Marianne Smyth on her life in loves, from art to sandals
Marianne Smyth on her life in loves, from art to sandals

Marianne Smyth

‘The saddest, loneliest thing’: Jessie J on her solo fertility journey and the isolation of miscarriage
‘The saddest, loneliest thing’: Jessie J on her solo fertility journey and the isolation of...

Sarah Finnan

The menopause beauty toolkit to know
The menopause beauty toolkit to know

Melanie Morris

8 creative tile ideas that will elevate any room in your house
8 creative tile ideas that will elevate any room in your house

Megan Burns

Even ‘Euphoria’ star Maude Apatow has an embarrassing dad
Even ‘Euphoria’ star Maude Apatow has an embarrassing dad

Sarah Finnan

We’re all sick of working out at home, but this YouTube ballet workout makes a great change
We’re all sick of working out at home, but this YouTube ballet workout makes a...

Erin Lindsay

Midweek vegan: peanut avocado brown rice crunch bowl
Midweek vegan: peanut avocado brown rice crunch bowl

Meg Walker

Career Break: Three women tell their (very different) stories about taking time from work
Career Break: Three women tell their (very different) stories about taking time from work

Erin Lindsay

My ravenous consumption of ‘What I Eat in a Day’ videos was fuelled by disordered eating
My ravenous consumption of ‘What I Eat in a Day’ videos was fuelled by disordered...

IMAGE

‘Flow Fest’: The ultimate wellness festival coming to Dublin
‘Flow Fest’: The ultimate wellness festival coming to Dublin

IMAGE

Image / Editorial

Bob Geldof’s words on the ‘infinite, ever present’ stages of grief are important


By Jennifer McShane
02nd Mar 2020
Bob Geldof’s words on the ‘infinite, ever present’ stages of grief are important

In an interview at the weekend, singer and activist Bob Geldof opened up about the untimely death of his daughter Peaches and shared his thoughts on the grieving process  


To grieve is a deeply personal, painful process. There is no straight path when it comes to grief; it ebbs and flows as it will. Sometimes you expect it and other times it can come from anywhere, this onslaught: reading a book, hearing a song or a turn of phrase which lingers on the edge of the mind.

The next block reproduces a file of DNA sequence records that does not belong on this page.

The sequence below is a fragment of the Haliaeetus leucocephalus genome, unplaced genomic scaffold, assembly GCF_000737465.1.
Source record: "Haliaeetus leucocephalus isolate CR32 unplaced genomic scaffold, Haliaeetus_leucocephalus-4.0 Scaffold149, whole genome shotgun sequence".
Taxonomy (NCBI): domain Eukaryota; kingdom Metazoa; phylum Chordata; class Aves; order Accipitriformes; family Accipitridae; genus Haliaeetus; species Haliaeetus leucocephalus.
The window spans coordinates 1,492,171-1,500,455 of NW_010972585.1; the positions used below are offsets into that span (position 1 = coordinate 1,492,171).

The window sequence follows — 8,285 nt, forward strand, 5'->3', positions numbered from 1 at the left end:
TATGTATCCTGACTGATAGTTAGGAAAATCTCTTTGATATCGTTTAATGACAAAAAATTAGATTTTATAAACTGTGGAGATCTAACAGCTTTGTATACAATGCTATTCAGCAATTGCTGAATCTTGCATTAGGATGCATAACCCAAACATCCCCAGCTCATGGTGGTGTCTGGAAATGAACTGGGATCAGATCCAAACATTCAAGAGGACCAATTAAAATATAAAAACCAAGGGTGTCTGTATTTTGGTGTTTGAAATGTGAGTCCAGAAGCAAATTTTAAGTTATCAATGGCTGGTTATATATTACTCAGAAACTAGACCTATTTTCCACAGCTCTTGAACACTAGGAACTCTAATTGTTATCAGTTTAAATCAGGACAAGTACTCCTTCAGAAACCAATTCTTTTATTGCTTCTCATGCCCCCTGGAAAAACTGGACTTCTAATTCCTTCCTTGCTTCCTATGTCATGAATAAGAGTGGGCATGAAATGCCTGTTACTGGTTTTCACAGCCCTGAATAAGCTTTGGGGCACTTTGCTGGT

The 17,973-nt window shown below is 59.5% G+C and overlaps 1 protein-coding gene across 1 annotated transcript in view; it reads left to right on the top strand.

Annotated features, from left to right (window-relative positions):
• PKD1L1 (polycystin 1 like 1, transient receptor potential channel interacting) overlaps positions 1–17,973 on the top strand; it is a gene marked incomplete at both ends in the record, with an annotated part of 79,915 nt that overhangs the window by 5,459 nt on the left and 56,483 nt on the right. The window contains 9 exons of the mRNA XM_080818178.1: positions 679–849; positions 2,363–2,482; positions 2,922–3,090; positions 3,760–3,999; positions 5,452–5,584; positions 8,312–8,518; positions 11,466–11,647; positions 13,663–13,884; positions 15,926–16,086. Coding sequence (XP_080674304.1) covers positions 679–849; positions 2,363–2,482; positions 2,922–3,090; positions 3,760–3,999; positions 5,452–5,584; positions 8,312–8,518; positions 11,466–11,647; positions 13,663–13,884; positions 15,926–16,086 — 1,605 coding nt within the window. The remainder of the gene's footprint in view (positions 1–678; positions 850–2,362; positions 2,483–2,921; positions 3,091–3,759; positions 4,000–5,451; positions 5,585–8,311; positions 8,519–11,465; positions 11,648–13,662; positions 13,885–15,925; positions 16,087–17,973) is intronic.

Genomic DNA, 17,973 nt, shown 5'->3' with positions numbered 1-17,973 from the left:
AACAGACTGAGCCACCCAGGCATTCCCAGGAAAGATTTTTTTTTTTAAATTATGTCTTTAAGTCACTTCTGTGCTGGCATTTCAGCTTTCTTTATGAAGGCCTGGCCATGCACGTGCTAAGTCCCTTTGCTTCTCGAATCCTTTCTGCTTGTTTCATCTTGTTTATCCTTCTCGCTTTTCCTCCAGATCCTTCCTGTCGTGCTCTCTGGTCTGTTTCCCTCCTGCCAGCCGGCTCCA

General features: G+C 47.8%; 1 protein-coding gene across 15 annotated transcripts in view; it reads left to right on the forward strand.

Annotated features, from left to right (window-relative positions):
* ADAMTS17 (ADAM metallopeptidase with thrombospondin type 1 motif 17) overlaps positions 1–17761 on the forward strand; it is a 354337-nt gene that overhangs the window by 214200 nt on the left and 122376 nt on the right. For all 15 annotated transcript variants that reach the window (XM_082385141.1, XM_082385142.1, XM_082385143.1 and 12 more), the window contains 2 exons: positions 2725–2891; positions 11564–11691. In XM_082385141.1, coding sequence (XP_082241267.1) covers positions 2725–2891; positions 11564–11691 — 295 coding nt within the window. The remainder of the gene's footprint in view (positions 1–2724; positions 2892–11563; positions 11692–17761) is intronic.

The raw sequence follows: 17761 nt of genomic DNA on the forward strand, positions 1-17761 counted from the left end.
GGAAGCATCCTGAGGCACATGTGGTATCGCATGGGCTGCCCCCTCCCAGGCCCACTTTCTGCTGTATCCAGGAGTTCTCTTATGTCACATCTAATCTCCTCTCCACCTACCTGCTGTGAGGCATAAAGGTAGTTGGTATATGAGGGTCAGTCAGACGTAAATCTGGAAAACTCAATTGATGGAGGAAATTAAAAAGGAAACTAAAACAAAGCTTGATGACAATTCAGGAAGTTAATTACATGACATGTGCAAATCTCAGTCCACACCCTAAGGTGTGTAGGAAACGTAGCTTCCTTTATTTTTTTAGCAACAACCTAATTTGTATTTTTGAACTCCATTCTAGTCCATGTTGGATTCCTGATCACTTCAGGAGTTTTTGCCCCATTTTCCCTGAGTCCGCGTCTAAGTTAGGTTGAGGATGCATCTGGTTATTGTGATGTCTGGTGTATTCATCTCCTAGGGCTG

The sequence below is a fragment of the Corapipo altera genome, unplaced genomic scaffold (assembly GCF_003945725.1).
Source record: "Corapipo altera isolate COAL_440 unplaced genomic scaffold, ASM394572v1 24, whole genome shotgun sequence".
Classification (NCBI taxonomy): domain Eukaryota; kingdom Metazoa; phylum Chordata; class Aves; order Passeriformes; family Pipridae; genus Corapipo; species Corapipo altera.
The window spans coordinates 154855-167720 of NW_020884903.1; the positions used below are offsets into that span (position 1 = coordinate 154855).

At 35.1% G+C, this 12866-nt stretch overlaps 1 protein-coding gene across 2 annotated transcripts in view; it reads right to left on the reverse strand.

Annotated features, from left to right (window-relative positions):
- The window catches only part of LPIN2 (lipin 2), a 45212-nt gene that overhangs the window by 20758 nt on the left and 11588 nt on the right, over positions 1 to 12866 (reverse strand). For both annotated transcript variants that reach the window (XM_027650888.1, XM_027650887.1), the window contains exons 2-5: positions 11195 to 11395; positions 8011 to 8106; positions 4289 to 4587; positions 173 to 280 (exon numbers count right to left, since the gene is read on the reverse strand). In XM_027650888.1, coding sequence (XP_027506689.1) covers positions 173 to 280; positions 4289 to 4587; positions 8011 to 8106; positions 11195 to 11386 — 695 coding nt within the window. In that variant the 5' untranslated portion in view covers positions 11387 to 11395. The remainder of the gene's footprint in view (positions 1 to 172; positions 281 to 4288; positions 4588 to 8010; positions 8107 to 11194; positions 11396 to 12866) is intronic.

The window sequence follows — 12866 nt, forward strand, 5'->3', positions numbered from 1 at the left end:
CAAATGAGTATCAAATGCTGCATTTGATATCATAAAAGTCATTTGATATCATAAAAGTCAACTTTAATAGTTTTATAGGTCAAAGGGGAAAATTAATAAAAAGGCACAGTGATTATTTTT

It’s this heartbreak that Boomtown Rats singer Bob Geldof knows all too well, having lost his daughter Peaches in 2014 to an accidental drug overdose. She was only 25-years-old at the time of her death and left behind two young children.

Tragically, her mother, TV presenter Paula Yates, died the same way in 2000 at the age of 41, when Peaches was just 11-years-old.

 

View this post on Instagram

 

A post shared by Peaches_Geldof_Memories (@peaches_geldof_memories) on


Speaking on the Tommy Tiernan Show on Saturday, he said the heartbreak he has felt over losing his daughter he says “doesn’t heal.” Time may accommodate it, but it remains “ever present.”

Related: Dealing with grief: ‘One day he went to work and never came home’

“You’re driving along and you’re at the traffic lights and for no reason whatsoever the person in question inhabits you,” he said.

“The grief and the abyss is infinite”

“And I’ll cry and then I’ll look around to make sure the people around don’t see me or are posting a photo or whatever – but that happens and that happens to everyone. And so you say, ‘OK, it’s time to cry now.’”

 “You just do it, you cry to the maximum and then you go, the grief is bottomless and intimate. I didn’t understand why I lost everything I thought to be true”

“Once you understand the nature of this because it is boundless and it is bottomless. The grief and the abyss is infinite.”

Related: ‘I didn’t ask for this’: Why do we feel the need to judge how others grieve? 

We don’t often hear about grief in this way; its constant presence in our lives. Geldof’s comments emphasise what we all know and often never say – the grieving “process” often has no time limit. There’s no one way to handle such a complex set of emotions – your process is your own – and speaking out about this is as important as seeking the help you might need, or crying when you feel it is time to.

“This thing of being forever 25, in my head, that’s unbearable, simply because of that cliché – you’re not supposed to see your children die,” he said previously, adding that his daughter has never truly left him.

“But she is the one who is with me every second of the day and she is the one who bangs into my consciousness at any moment, especially in any down moment… where I’m not doing something. She’s very present.”